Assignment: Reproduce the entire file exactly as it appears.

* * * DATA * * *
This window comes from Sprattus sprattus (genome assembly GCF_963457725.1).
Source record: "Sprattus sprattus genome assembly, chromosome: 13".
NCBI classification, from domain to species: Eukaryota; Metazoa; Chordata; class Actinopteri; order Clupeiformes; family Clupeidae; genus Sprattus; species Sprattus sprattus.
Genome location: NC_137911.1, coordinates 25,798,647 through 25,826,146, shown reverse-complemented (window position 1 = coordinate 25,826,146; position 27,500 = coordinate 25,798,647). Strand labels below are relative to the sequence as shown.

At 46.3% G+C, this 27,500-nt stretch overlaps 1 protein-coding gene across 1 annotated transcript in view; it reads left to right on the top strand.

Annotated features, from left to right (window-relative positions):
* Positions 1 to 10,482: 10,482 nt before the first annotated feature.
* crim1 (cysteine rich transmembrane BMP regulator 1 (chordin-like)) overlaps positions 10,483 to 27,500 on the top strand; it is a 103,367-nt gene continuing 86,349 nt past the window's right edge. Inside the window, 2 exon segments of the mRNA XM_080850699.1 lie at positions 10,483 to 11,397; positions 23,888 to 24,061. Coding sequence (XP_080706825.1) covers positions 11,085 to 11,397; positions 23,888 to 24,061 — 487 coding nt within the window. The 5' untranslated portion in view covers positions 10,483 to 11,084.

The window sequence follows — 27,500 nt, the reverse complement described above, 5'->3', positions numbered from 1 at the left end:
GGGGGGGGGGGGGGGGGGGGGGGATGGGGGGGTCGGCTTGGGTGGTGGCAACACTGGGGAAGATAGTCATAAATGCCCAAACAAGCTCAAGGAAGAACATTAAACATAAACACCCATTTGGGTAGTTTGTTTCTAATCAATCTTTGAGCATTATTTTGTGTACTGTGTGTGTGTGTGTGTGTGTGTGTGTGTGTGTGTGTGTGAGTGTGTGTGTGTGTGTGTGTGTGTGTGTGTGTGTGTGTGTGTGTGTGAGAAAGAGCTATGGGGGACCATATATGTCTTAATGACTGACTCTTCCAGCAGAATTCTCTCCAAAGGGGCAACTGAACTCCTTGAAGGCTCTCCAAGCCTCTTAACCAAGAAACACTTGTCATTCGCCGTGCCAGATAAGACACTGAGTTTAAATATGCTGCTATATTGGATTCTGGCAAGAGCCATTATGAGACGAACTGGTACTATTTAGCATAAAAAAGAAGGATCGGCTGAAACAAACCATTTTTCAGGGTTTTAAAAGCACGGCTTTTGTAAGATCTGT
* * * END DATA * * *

This window comes from Sprattus sprattus (genome assembly GCF_963457725.1).
Source record: "Sprattus sprattus genome assembly, chromosome: 13".
NCBI classification, from domain to species: Eukaryota; Metazoa; Chordata; class Actinopteri; order Clupeiformes; family Clupeidae; genus Sprattus; species Sprattus sprattus.
Genome location: NC_137911.1, coordinates 25,798,647 through 25,826,146, shown reverse-complemented (window position 1 = coordinate 25,826,146; position 27,500 = coordinate 25,798,647). Strand labels below are relative to the sequence as shown.

At 46.3% G+C, this 27,500-nt stretch overlaps 1 protein-coding gene across 1 annotated transcript in view; it reads left to right on the top strand.

Annotated features, from left to right (window-relative positions):
* Positions 1 to 10,482: 10,482 nt before the first annotated feature.
* crim1 (cysteine rich transmembrane BMP regulator 1 (chordin-like)) overlaps positions 10,483 to 27,500 on the top strand; it is a 103,367-nt gene continuing 86,349 nt past the window's right edge. Inside the window, 2 exon segments of the mRNA XM_080850699.1 lie at positions 10,483 to 11,397; positions 23,888 to 24,061. Coding sequence (XP_080706825.1) covers positions 11,085 to 11,397; positions 23,888 to 24,061 — 487 coding nt within the window. The 5' untranslated portion in view covers positions 10,483 to 11,084.

The window sequence follows — 27,500 nt, the reverse complement described above, 5'->3', positions numbered from 1 at the left end:
GGGGGGGGGGGGGGGGGGGGGGGATGGGGGGGTCGGCTTGGGTGGTGGCAACACTGGGGAAGATAGTCATAAATGCCCAAACAAGCTCAAGGAAGAACATTAAACATAAACACCCATTTGGGTAGTTTGTTTCTAATCAATCTTTGAGCATTATTTTGTGTACTGTGTGTGTGTGTGTGTGTGTGTGTGTGTGTGTGTGTGTGAGTGTGTGTGTGTGTGTGTGTGTGTGTGTGTGTGTGTGTGTGTGTGTGAGAAAGAGCTATGGGGGACCATATATGTCTTAATGACTGACTCTTCCAGCAGAATTCTCTCCAAAGGGGCAACTGAACTCCTTGAAGGCTCTCCAAGCCTCTTAACCAAGAAACACTTGTCATTCGCCGTGCCAGATAAGACACTGAGTTTAAATATGCTGCTATATTGGATTCTGGCAAGAGCCATTATGAGACGAACTGGTACTATTTAGCATAAAAAAGAAGGATCGGCTGAAACAAACCATTTTTCAGGGTTTTAAAAGCACGGCTTTTGTAAGATCTGT